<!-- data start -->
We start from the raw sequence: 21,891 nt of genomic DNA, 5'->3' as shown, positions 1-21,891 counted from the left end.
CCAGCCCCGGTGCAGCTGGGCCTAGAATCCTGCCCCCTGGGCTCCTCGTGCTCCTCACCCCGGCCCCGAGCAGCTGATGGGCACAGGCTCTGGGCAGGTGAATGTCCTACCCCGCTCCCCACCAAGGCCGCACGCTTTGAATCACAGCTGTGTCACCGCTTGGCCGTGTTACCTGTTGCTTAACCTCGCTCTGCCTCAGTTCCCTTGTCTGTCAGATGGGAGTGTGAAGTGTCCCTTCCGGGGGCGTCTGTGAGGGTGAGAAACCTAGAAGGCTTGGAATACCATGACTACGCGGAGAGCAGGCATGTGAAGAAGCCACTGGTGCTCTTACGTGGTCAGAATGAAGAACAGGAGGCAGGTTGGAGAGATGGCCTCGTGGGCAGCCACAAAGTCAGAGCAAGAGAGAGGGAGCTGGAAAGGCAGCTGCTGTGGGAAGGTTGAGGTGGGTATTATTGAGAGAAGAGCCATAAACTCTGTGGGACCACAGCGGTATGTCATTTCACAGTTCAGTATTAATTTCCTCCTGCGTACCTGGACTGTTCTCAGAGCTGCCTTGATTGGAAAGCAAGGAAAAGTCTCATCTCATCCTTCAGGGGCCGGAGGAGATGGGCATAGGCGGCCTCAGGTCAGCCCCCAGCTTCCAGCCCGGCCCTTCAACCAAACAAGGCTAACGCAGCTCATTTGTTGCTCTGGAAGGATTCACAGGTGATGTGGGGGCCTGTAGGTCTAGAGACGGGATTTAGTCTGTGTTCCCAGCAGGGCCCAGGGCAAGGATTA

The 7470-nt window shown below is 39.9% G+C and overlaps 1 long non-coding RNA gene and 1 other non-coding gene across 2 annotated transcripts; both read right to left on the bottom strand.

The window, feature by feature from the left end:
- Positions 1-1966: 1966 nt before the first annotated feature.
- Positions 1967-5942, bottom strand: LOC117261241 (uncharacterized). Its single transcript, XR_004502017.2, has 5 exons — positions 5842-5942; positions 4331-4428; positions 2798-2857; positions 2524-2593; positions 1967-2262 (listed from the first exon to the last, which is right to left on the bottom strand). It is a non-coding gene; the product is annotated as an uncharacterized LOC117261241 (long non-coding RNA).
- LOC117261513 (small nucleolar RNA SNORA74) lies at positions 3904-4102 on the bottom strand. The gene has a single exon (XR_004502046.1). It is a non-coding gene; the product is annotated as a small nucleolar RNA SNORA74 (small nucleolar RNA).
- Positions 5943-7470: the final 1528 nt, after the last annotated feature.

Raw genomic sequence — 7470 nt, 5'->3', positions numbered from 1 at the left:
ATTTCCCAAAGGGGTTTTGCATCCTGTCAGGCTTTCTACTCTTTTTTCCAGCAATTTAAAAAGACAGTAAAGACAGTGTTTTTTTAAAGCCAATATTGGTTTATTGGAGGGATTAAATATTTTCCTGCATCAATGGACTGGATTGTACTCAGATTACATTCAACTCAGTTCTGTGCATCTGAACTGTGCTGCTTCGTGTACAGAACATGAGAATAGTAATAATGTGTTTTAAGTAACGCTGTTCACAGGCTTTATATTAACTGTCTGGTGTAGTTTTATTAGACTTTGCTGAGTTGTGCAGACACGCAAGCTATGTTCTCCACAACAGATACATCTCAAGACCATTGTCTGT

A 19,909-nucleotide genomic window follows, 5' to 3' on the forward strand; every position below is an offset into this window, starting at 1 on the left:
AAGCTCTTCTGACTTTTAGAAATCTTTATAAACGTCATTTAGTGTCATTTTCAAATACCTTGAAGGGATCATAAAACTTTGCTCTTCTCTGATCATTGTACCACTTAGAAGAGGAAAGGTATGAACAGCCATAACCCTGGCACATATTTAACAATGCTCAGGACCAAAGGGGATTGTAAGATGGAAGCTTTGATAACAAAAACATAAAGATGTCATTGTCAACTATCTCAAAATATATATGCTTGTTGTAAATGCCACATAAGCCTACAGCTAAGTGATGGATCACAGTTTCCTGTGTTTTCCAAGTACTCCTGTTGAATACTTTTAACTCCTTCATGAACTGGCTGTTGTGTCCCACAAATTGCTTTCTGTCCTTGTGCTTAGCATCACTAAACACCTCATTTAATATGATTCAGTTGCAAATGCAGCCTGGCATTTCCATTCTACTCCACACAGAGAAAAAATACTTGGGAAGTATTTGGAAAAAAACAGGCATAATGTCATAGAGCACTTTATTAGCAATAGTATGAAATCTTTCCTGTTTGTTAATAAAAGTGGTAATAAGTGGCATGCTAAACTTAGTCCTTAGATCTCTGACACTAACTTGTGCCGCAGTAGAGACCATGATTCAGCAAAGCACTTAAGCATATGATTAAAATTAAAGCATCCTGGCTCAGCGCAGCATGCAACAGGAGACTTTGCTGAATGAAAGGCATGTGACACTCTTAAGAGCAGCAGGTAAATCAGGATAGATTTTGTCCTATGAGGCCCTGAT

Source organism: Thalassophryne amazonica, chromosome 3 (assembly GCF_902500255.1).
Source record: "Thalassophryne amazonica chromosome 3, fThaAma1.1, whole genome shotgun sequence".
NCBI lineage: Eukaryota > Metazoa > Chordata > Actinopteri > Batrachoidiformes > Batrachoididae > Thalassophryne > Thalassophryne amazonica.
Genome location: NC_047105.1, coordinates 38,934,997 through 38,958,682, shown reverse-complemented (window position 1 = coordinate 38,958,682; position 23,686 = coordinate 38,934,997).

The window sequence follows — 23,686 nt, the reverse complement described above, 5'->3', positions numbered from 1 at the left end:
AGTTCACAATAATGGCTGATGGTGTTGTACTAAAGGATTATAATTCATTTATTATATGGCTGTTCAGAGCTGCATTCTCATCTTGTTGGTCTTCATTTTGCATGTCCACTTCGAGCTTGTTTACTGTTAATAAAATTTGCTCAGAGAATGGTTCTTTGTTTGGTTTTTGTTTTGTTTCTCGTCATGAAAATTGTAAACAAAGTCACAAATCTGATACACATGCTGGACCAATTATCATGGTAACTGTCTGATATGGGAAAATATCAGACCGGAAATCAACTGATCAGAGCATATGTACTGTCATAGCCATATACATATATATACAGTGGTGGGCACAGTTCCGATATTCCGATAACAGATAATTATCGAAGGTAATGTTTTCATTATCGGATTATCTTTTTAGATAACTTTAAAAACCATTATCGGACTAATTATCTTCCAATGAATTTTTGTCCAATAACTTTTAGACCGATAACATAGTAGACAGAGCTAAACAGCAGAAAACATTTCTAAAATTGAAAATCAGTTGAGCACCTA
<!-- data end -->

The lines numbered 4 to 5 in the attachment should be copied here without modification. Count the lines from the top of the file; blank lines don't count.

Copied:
The window, feature by feature from the left end:
- Positions 1-1966: 1966 nt before the first annotated feature.